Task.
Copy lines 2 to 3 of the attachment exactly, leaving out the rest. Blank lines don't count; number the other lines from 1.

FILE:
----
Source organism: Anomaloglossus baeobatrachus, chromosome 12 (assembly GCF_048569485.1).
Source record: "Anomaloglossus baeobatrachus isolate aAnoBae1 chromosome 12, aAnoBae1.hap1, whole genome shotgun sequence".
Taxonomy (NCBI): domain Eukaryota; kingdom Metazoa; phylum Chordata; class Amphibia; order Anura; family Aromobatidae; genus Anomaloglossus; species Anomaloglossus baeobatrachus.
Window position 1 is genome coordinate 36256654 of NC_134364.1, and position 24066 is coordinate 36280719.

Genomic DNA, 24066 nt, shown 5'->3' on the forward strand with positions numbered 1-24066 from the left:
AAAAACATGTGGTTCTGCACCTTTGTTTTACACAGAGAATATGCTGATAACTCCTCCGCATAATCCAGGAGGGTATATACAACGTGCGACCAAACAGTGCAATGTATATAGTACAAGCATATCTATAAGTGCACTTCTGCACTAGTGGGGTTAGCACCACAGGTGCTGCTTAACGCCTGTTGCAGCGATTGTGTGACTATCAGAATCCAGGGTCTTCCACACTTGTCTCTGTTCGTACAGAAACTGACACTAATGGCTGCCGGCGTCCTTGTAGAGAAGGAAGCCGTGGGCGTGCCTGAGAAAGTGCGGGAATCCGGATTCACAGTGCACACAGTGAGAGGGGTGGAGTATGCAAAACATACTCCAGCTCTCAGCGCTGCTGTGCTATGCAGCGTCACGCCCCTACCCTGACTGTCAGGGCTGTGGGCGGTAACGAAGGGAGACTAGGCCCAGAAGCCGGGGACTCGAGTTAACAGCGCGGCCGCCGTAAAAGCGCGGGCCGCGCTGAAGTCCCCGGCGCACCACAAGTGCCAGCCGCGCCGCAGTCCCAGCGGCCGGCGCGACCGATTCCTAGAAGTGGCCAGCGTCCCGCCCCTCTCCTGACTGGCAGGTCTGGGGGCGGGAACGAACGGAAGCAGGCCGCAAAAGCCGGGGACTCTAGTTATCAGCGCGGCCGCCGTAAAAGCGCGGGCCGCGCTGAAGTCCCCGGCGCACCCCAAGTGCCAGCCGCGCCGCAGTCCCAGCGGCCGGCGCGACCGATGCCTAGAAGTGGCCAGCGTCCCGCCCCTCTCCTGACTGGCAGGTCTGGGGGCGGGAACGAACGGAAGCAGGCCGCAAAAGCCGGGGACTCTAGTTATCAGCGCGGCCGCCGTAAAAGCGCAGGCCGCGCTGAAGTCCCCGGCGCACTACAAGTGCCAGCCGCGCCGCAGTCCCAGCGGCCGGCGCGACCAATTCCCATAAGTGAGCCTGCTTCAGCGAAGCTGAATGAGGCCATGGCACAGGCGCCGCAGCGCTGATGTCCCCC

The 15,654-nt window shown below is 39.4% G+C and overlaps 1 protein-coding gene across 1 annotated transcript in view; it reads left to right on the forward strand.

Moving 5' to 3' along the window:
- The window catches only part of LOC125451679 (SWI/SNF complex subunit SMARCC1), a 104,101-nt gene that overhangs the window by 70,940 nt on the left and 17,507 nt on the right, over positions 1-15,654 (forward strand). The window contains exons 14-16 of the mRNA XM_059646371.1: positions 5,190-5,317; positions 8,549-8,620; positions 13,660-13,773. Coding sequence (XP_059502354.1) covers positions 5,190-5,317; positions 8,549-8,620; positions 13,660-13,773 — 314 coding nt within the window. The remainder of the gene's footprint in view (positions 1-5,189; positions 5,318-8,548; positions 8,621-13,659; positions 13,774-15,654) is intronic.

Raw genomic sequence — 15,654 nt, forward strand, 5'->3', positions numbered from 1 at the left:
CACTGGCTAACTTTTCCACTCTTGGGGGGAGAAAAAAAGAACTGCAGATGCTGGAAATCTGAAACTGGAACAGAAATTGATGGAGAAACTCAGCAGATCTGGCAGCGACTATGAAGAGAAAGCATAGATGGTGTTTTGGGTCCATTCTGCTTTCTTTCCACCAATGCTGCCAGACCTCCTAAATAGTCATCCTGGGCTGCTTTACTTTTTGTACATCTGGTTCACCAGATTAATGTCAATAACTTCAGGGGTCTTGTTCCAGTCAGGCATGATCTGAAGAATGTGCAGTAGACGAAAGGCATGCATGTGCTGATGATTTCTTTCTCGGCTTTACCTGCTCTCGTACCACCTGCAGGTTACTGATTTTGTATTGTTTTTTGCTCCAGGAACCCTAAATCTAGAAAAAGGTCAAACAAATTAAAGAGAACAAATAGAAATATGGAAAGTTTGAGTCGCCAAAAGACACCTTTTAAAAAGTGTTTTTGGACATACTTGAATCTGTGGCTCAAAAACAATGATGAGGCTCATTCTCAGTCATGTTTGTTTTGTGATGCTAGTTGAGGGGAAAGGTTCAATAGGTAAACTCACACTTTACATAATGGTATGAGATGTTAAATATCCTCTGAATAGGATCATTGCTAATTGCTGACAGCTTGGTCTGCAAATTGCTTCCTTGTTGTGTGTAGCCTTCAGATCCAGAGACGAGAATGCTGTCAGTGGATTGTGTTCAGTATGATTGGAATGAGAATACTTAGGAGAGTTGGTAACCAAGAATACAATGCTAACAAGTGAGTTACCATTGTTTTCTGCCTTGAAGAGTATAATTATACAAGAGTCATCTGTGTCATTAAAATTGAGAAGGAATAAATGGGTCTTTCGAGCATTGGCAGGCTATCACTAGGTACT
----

Source record: "Anomaloglossus baeobatrachus isolate aAnoBae1 chromosome 12, aAnoBae1.hap1, whole genome shotgun sequence".
Taxonomy (NCBI): domain Eukaryota; kingdom Metazoa; phylum Chordata; class Amphibia; order Anura; family Aromobatidae; genus Anomaloglossus; species Anomaloglossus baeobatrachus.